THE SISTERS BROTHERS, alternately compelling and off-putting, visually striking, tonally undecided, this oddball western from 2018 is often called a ‘black comedy’, but if so, it’s purty danged dark, since the brothers in question are a pair of scruffy killers, who, on their way to partial spiritual renewal, are decidedly nonchalant about decimating a good deal of the population of 1851 Oregon and California. Patrick deWitt’s picaresque 2011 novel garnered a good deal of praise. Among those impressed was one of our favorite character creators, John C. Reilly, who bought the rights for his production company. Direction was entrusted to Jacques Audiard, who co-wrote the screenplay with Thomas Bidegain.
Settlement time in Oregon. Gold Rush Days in California. Plying their murderous assassin ways for ‘The Commodore’, the Sisters brothers are sullen, guarded ‘Eli’ (Reilly) and brazen lout ‘Charlie’ (Joaquin Phoenix). Genteel detective/bounty hunter ‘John Morris’ (Jake Gyllenhaal) is supposed to find chemist ‘Hermann Warm’ (Riz Ahmed) and turn him over to the brothers, who’ll deliver him to The Commodore in Portland, and if they have to kill whoever gets in their way, well, that’s just what they do for a livin’. Then the gentle and intelligent Warm befriends the thoughtful, intrigued Morris; they head south to rambunctious San Francisco and the beckoning gold fields. The brothers pursue, and things change—better & worse—for everyone involved.
With those actors, count on solid performances, and the film boasts some striking visuals, especially in the sequences set at night. It was the first English-language feature for French director Audiard, and his genre-tentative touch mixes with the scripts tendency to get a wee too fancy at times, with passages of overly expository dialogue. For reasons possibly budgetary, Oregon and California locales were substituted by landscapes in Romania, Spain and France. Unsurprisingly, it feels European. The H-bomb use of f-bombs may please those who believed the series Deadwood was linguistically accurate, but I think—as someone who casually uses said F-dude whenever I check the news or try to write a review—it just shows lazy pandering to modern crudity-worn sensibilities. Where the hell’s a good “goddam” when you need one’a the bastards in a sonufabitchin’ shootout?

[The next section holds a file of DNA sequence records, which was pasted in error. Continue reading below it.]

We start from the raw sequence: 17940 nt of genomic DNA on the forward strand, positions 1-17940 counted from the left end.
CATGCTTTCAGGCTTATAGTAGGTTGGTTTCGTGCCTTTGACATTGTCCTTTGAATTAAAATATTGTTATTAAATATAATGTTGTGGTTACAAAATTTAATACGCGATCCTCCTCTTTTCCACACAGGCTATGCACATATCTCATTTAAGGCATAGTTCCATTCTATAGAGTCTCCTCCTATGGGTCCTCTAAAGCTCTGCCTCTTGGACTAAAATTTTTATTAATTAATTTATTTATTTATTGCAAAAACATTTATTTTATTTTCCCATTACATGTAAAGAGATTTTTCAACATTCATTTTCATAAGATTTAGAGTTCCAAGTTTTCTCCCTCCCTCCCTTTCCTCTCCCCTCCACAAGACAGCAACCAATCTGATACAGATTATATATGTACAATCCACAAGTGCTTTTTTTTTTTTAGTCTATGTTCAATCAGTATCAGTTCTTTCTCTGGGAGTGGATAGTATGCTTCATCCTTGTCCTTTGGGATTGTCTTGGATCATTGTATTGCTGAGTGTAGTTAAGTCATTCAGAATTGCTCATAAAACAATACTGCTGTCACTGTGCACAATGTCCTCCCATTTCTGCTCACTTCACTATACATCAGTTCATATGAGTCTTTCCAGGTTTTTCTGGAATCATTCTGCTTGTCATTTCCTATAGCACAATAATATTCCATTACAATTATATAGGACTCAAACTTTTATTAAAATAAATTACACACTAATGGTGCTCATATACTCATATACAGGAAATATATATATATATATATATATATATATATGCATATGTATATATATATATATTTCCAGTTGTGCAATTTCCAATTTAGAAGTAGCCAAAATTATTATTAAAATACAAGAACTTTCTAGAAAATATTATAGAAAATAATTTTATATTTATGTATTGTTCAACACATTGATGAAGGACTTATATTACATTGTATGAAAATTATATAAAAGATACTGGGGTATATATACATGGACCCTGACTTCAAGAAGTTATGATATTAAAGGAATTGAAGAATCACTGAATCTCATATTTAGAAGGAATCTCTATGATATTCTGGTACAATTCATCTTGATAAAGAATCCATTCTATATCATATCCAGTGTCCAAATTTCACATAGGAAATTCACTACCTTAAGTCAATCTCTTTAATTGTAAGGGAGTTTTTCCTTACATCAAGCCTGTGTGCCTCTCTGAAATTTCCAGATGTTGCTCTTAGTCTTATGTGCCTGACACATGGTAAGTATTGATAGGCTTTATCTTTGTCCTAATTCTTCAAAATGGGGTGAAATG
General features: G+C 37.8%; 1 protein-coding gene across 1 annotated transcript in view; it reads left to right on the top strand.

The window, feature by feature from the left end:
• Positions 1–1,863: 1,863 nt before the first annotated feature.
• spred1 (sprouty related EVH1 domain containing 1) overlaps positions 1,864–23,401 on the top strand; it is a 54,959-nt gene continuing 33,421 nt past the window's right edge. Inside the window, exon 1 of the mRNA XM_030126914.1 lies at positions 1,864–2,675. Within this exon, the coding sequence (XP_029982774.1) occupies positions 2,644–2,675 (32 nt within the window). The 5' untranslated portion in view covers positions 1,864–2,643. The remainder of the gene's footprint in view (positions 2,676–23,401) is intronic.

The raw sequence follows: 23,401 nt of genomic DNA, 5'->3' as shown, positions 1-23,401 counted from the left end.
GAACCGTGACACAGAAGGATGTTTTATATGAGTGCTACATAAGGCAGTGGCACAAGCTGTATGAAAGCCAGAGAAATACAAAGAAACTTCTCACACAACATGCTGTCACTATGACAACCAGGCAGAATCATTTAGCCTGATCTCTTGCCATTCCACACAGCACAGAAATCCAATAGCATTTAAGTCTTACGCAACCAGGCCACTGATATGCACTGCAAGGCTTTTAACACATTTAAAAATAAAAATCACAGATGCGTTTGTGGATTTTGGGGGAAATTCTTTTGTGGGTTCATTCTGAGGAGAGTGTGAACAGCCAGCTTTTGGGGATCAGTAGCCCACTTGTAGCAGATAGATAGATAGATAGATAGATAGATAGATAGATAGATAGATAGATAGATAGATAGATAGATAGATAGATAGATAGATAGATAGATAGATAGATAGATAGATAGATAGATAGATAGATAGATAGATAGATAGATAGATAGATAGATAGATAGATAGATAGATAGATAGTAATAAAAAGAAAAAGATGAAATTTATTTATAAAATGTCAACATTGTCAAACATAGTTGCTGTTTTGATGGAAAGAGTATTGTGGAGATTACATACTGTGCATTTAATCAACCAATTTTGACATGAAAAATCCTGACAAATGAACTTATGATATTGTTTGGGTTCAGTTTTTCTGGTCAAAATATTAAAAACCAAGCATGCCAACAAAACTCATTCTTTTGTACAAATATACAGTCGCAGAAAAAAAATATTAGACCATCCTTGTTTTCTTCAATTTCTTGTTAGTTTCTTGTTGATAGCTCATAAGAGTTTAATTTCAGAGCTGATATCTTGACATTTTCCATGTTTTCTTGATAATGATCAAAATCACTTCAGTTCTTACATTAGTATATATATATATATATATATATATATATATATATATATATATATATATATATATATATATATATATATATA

Cuss count and tone tussles to the side, the good work from engaging actors makes up for a lot, the blazing gunfights have real pizzazz, and the sound effects crew deserves special credit—f’n’a, boys. Strange film might likely look better upon revisit: it happens. Deal.
Critics were mostly impressed, but with a cost factor of $38,000,000 it was money-bound for boot hill, with just $13,143,000 grossed worldwide, less than a quarter of that in the States, where it died, gutshot, at 174th place.
The okay music score is from Alan Selvestri, the fine cinematography is from the eye of Benoit Debie. An unrecognizable Carol Kane shows up as the brothers mother, and Rutger Hauer passes by as ‘The Commodore’. With Rebecca Root and Allison Tolman. 121 minutes.